Background: Recent evidence suggests that early exposure to low maternal sensitivity is a risk factor for obesity in children and adolescents. A separate line of study shows that the seven-repeat (7R) allele of the dopamine-4 receptor gene (DRD4) increases susceptibility to environmental factors including maternal sensitivity. The current study integrates these lines of work by examining whether preschoolers carrying the 7R allele are more vulnerable to low maternal sensitivity as it relates to overweight/obesity risk. Method: The Maternal Adversity Vulnerability and Neurodevelopment (MAVAN) project in Canada was used as the discovery cohort (N = 203), while the Generation R study in the Netherlands was used as a replication sample (N = 270). Regression models to predict both continuous BMI z-scores and membership in any higher BMI category based on established World Health Organization (WHO) cutoffs for 48 months of age were completed. Results: In both cohorts, there was a significant maternal sensitivity by DRD4 by sex interaction predicting higher body mass indices and/or obesity risk. As hypothesized, post hoc testing revealed an inverse relationship between maternal sensitivity and body mass indices in 7R allele carriers relative to noncarriers. This finding was strongest in girls in the Canadian cohort and in boys in the Dutch cohort. Conclusions: Many children who carry the 7R allele of DRD4 appear to be more influenced by maternal sensitivity as it relates to overweight/obesity risk, consistent with a plasticity effect. Given the relatively small sample sizes available for these analyses, further replications will be needed to confirm and extend these results.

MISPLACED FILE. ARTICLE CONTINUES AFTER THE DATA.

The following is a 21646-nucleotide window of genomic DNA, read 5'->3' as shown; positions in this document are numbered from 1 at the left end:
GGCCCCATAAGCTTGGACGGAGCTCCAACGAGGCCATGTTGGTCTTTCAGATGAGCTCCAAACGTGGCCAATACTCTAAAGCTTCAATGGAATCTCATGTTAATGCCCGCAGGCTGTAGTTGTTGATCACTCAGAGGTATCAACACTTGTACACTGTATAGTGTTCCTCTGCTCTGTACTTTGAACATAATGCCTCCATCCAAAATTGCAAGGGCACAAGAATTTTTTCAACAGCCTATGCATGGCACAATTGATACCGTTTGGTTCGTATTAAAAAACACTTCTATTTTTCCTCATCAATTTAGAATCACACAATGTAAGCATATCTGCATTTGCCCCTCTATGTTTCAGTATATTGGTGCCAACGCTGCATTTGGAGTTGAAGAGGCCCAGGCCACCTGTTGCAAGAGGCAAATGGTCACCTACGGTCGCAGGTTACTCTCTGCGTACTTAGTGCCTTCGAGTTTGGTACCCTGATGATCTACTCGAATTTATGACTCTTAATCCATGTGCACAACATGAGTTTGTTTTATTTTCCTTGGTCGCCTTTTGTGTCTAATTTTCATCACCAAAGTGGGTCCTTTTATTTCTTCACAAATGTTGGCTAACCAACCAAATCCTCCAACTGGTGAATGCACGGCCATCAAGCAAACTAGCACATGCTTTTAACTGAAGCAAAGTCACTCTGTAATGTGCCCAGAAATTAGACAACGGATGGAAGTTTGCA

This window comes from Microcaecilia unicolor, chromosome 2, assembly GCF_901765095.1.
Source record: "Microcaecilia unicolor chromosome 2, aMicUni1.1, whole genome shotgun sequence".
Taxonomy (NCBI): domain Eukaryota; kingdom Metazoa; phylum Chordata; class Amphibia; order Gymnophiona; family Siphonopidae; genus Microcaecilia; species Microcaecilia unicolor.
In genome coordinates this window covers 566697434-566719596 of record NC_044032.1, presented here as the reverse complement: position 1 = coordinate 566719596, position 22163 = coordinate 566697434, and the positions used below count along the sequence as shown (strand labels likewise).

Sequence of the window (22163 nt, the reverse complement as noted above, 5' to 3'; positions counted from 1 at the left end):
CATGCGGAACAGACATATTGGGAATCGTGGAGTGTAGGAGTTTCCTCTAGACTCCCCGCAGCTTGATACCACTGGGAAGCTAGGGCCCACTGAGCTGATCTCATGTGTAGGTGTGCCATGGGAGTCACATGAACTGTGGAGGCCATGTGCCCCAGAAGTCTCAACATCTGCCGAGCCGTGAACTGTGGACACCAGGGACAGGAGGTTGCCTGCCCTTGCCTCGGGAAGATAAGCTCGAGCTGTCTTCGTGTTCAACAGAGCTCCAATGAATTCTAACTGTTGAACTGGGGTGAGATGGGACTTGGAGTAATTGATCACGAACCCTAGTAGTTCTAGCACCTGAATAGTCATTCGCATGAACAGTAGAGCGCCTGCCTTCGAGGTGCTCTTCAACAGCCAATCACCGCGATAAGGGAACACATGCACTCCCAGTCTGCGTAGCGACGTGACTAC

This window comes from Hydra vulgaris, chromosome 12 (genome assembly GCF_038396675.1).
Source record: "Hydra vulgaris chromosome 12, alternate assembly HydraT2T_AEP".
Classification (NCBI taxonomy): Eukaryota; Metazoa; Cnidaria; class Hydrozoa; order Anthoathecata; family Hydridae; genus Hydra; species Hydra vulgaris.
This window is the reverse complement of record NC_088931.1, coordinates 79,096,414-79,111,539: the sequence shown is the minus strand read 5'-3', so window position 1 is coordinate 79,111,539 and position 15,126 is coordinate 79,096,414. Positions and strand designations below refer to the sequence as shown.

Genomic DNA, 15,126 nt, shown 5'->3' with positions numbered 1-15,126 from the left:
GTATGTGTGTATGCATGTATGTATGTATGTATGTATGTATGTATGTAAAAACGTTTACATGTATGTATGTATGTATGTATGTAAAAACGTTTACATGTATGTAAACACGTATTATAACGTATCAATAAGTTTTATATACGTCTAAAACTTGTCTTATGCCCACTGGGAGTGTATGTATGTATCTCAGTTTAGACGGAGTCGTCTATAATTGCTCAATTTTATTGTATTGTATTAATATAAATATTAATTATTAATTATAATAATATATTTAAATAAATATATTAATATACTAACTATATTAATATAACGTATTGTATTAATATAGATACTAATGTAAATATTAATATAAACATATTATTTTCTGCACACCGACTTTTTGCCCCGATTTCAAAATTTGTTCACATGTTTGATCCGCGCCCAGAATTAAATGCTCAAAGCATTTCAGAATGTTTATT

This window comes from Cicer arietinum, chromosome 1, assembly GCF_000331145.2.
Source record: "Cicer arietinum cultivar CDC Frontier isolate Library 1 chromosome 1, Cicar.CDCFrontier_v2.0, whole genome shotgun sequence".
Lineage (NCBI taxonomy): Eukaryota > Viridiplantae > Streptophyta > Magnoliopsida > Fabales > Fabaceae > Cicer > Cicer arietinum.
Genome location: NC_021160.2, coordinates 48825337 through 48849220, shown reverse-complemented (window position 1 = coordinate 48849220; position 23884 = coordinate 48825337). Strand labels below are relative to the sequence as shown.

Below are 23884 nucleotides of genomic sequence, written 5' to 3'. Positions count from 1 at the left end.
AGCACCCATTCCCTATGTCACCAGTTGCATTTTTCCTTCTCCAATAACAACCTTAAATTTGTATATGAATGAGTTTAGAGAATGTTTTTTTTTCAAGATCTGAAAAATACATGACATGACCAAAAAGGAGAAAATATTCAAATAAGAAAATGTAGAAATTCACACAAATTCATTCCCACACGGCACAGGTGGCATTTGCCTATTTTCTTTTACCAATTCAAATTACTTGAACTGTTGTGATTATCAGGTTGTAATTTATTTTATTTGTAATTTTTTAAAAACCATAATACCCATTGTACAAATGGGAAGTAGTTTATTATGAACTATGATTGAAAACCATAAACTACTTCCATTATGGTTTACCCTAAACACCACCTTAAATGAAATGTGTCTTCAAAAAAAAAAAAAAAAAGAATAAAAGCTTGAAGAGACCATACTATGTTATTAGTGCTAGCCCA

, , ,,
Journal of Child Psychology and Psychiatry
Department of Psychology

Levitan, R.D. (Robert D.), Jansen, P., Wendland, B. (Barbara), Tiemeier, H., Jaddoe, V., Silveira, P.P. (Patricia P.), … Meaney, M. J. (2017). A DRD4 gene by maternal sensitivity interaction predicts risk for overweight or obesity in two independent cohorts of preschool children. Journal of Child Psychology and Psychiatry, 58(2), 180–188. doi:10.1111/jcpp.12646